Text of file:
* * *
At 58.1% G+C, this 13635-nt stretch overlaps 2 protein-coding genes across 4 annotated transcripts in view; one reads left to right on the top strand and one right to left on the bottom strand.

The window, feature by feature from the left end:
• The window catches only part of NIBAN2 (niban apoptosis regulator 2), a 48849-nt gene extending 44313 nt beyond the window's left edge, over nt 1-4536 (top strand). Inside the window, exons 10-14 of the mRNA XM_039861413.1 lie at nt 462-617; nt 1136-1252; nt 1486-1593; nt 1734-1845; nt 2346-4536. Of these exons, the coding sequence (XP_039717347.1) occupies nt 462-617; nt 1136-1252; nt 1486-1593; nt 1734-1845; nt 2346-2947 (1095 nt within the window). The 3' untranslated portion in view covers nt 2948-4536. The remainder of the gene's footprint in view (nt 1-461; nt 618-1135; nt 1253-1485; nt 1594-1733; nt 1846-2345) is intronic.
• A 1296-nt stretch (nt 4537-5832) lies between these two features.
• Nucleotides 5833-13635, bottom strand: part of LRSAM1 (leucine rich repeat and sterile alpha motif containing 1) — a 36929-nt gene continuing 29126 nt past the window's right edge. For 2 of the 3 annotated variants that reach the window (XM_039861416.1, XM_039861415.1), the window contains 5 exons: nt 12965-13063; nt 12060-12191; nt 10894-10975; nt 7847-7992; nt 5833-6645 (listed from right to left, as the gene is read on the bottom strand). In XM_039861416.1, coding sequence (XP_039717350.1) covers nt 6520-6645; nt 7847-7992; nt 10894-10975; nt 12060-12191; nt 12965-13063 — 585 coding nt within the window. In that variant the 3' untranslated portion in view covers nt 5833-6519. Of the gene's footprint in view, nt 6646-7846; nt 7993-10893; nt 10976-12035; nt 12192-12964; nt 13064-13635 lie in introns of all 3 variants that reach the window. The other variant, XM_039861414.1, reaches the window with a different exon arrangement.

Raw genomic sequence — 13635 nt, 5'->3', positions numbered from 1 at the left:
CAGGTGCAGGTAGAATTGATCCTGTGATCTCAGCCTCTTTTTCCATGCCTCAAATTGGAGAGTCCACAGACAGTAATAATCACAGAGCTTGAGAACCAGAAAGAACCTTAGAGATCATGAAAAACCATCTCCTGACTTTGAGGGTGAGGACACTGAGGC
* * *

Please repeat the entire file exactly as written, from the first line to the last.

At 58.1% G+C, this 13635-nt stretch overlaps 2 protein-coding genes across 4 annotated transcripts in view; one reads left to right on the top strand and one right to left on the bottom strand.

The window, feature by feature from the left end:
• The window catches only part of NIBAN2 (niban apoptosis regulator 2), a 48849-nt gene extending 44313 nt beyond the window's left edge, over nt 1-4536 (top strand). Inside the window, exons 10-14 of the mRNA XM_039861413.1 lie at nt 462-617; nt 1136-1252; nt 1486-1593; nt 1734-1845; nt 2346-4536. Of these exons, the coding sequence (XP_039717347.1) occupies nt 462-617; nt 1136-1252; nt 1486-1593; nt 1734-1845; nt 2346-2947 (1095 nt within the window). The 3' untranslated portion in view covers nt 2948-4536. The remainder of the gene's footprint in view (nt 1-461; nt 618-1135; nt 1253-1485; nt 1594-1733; nt 1846-2345) is intronic.
• A 1296-nt stretch (nt 4537-5832) lies between these two features.
• Nucleotides 5833-13635, bottom strand: part of LRSAM1 (leucine rich repeat and sterile alpha motif containing 1) — a 36929-nt gene continuing 29126 nt past the window's right edge. For 2 of the 3 annotated variants that reach the window (XM_039861416.1, XM_039861415.1), the window contains 5 exons: nt 12965-13063; nt 12060-12191; nt 10894-10975; nt 7847-7992; nt 5833-6645 (listed from right to left, as the gene is read on the bottom strand). In XM_039861416.1, coding sequence (XP_039717350.1) covers nt 6520-6645; nt 7847-7992; nt 10894-10975; nt 12060-12191; nt 12965-13063 — 585 coding nt within the window. In that variant the 3' untranslated portion in view covers nt 5833-6519. Of the gene's footprint in view, nt 6646-7846; nt 7993-10893; nt 10976-12035; nt 12192-12964; nt 13064-13635 lie in introns of all 3 variants that reach the window. The other variant, XM_039861414.1, reaches the window with a different exon arrangement.

Raw genomic sequence — 13635 nt, 5'->3', positions numbered from 1 at the left:
CAGGTGCAGGTAGAATTGATCCTGTGATCTCAGCCTCTTTTTCCATGCCTCAAATTGGAGAGTCCACAGACAGTAATAATCACAGAGCTTGAGAACCAGAAAGAACCTTAGAGATCATGAAAAACCATCTCCTGACTTTGAGGGTGAGGACACTGAGGC